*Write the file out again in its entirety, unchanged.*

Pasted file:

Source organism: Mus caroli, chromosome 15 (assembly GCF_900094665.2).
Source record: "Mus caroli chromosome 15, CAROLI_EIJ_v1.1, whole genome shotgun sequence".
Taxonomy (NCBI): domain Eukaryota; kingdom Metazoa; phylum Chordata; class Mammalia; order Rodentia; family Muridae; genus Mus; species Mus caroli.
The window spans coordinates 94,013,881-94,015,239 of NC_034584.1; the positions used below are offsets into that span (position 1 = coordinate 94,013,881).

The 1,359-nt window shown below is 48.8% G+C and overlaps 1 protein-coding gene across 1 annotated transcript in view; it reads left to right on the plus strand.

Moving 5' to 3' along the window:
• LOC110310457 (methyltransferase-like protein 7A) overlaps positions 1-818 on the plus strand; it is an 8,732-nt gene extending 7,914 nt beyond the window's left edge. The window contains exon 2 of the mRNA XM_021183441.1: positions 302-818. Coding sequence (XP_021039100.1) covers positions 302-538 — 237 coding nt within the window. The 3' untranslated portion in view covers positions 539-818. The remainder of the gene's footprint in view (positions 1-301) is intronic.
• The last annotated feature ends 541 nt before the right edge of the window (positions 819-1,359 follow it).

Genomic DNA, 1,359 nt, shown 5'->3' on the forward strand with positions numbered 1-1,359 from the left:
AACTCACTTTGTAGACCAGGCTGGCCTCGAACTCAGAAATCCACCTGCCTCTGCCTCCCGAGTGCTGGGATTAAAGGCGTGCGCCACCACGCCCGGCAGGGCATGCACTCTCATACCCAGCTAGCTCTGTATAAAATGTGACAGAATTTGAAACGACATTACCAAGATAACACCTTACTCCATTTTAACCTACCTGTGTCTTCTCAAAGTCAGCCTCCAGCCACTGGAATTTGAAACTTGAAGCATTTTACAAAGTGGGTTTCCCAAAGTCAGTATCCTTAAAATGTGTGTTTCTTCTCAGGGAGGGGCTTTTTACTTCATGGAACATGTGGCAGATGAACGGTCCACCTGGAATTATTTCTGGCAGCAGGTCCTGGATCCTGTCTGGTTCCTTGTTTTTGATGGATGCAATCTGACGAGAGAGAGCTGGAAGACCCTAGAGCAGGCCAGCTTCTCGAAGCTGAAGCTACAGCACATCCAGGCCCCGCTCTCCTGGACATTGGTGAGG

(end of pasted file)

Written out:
Source organism: Mus caroli, chromosome 15 (assembly GCF_900094665.2).
Source record: "Mus caroli chromosome 15, CAROLI_EIJ_v1.1, whole genome shotgun sequence".
Taxonomy (NCBI): domain Eukaryota; kingdom Metazoa; phylum Chordata; class Mammalia; order Rodentia; family Muridae; genus Mus; species Mus caroli.
The window spans coordinates 94,013,881-94,015,239 of NC_034584.1; the positions used below are offsets into that span (position 1 = coordinate 94,013,881).

The 1,359-nt window shown below is 48.8% G+C and overlaps 1 protein-coding gene across 1 annotated transcript in view; it reads left to right on the plus strand.

Moving 5' to 3' along the window:
• LOC110310457 (methyltransferase-like protein 7A) overlaps positions 1-818 on the plus strand; it is an 8,732-nt gene extending 7,914 nt beyond the window's left edge. The window contains exon 2 of the mRNA XM_021183441.1: positions 302-818. Coding sequence (XP_021039100.1) covers positions 302-538 — 237 coding nt within the window. The 3' untranslated portion in view covers positions 539-818. The remainder of the gene's footprint in view (positions 1-301) is intronic.
• The last annotated feature ends 541 nt before the right edge of the window (positions 819-1,359 follow it).

Genomic DNA, 1,359 nt, shown 5'->3' on the forward strand with positions numbered 1-1,359 from the left:
AACTCACTTTGTAGACCAGGCTGGCCTCGAACTCAGAAATCCACCTGCCTCTGCCTCCCGAGTGCTGGGATTAAAGGCGTGCGCCACCACGCCCGGCAGGGCATGCACTCTCATACCCAGCTAGCTCTGTATAAAATGTGACAGAATTTGAAACGACATTACCAAGATAACACCTTACTCCATTTTAACCTACCTGTGTCTTCTCAAAGTCAGCCTCCAGCCACTGGAATTTGAAACTTGAAGCATTTTACAAAGTGGGTTTCCCAAAGTCAGTATCCTTAAAATGTGTGTTTCTTCTCAGGGAGGGGCTTTTTACTTCATGGAACATGTGGCAGATGAACGGTCCACCTGGAATTATTTCTGGCAGCAGGTCCTGGATCCTGTCTGGTTCCTTGTTTTTGATGGATGCAATCTGACGAGAGAGAGCTGGAAGACCCTAGAGCAGGCCAGCTTCTCGAAGCTGAAGCTACAGCACATCCAGGCCCCGCTCTCCTGGACATTGGTGAGG